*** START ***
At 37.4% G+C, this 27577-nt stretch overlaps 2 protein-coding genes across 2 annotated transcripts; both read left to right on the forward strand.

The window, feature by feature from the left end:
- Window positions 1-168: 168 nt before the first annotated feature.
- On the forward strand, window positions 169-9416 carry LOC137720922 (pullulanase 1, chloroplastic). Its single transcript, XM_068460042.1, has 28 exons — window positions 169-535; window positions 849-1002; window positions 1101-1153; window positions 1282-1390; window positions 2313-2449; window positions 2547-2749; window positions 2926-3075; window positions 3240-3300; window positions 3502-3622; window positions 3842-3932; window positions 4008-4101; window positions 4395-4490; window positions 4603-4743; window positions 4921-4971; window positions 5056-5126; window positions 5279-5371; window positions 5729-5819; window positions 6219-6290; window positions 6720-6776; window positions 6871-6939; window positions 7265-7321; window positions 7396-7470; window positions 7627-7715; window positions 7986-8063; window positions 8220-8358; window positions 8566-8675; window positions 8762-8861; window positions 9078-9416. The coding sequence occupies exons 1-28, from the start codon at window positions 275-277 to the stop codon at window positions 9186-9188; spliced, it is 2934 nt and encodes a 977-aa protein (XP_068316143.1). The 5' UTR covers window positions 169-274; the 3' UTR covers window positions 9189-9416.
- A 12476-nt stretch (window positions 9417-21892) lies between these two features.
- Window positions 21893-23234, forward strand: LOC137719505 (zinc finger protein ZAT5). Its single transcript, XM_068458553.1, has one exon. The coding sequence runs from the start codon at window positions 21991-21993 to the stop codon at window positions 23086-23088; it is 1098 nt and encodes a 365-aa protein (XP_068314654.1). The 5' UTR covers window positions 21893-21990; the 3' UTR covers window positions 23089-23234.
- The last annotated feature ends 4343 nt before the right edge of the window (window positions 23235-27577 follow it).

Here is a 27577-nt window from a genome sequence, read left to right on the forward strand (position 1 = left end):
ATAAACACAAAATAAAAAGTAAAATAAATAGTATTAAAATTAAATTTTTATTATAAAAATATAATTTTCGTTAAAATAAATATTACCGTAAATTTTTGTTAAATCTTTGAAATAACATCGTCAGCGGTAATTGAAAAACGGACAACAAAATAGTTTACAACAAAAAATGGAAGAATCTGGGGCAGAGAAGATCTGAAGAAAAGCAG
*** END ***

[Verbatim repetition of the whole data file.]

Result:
At 37.4% G+C, this 27577-nt stretch overlaps 2 protein-coding genes across 2 annotated transcripts; both read left to right on the forward strand.

The window, feature by feature from the left end:
- Window positions 1-168: 168 nt before the first annotated feature.
- On the forward strand, window positions 169-9416 carry LOC137720922 (pullulanase 1, chloroplastic). Its single transcript, XM_068460042.1, has 28 exons — window positions 169-535; window positions 849-1002; window positions 1101-1153; window positions 1282-1390; window positions 2313-2449; window positions 2547-2749; window positions 2926-3075; window positions 3240-3300; window positions 3502-3622; window positions 3842-3932; window positions 4008-4101; window positions 4395-4490; window positions 4603-4743; window positions 4921-4971; window positions 5056-5126; window positions 5279-5371; window positions 5729-5819; window positions 6219-6290; window positions 6720-6776; window positions 6871-6939; window positions 7265-7321; window positions 7396-7470; window positions 7627-7715; window positions 7986-8063; window positions 8220-8358; window positions 8566-8675; window positions 8762-8861; window positions 9078-9416. The coding sequence occupies exons 1-28, from the start codon at window positions 275-277 to the stop codon at window positions 9186-9188; spliced, it is 2934 nt and encodes a 977-aa protein (XP_068316143.1). The 5' UTR covers window positions 169-274; the 3' UTR covers window positions 9189-9416.
- A 12476-nt stretch (window positions 9417-21892) lies between these two features.
- Window positions 21893-23234, forward strand: LOC137719505 (zinc finger protein ZAT5). Its single transcript, XM_068458553.1, has one exon. The coding sequence runs from the start codon at window positions 21991-21993 to the stop codon at window positions 23086-23088; it is 1098 nt and encodes a 365-aa protein (XP_068314654.1). The 5' UTR covers window positions 21893-21990; the 3' UTR covers window positions 23089-23234.
- The last annotated feature ends 4343 nt before the right edge of the window (window positions 23235-27577 follow it).

Here is a 27577-nt window from a genome sequence, read left to right on the forward strand (position 1 = left end):
ATAAACACAAAATAAAAAGTAAAATAAATAGTATTAAAATTAAATTTTTATTATAAAAATATAATTTTCGTTAAAATAAATATTACCGTAAATTTTTGTTAAATCTTTGAAATAACATCGTCAGCGGTAATTGAAAAACGGACAACAAAATAGTTTACAACAAAAAATGGAAGAATCTGGGGCAGAGAAGATCTGAAGAAAAGCAG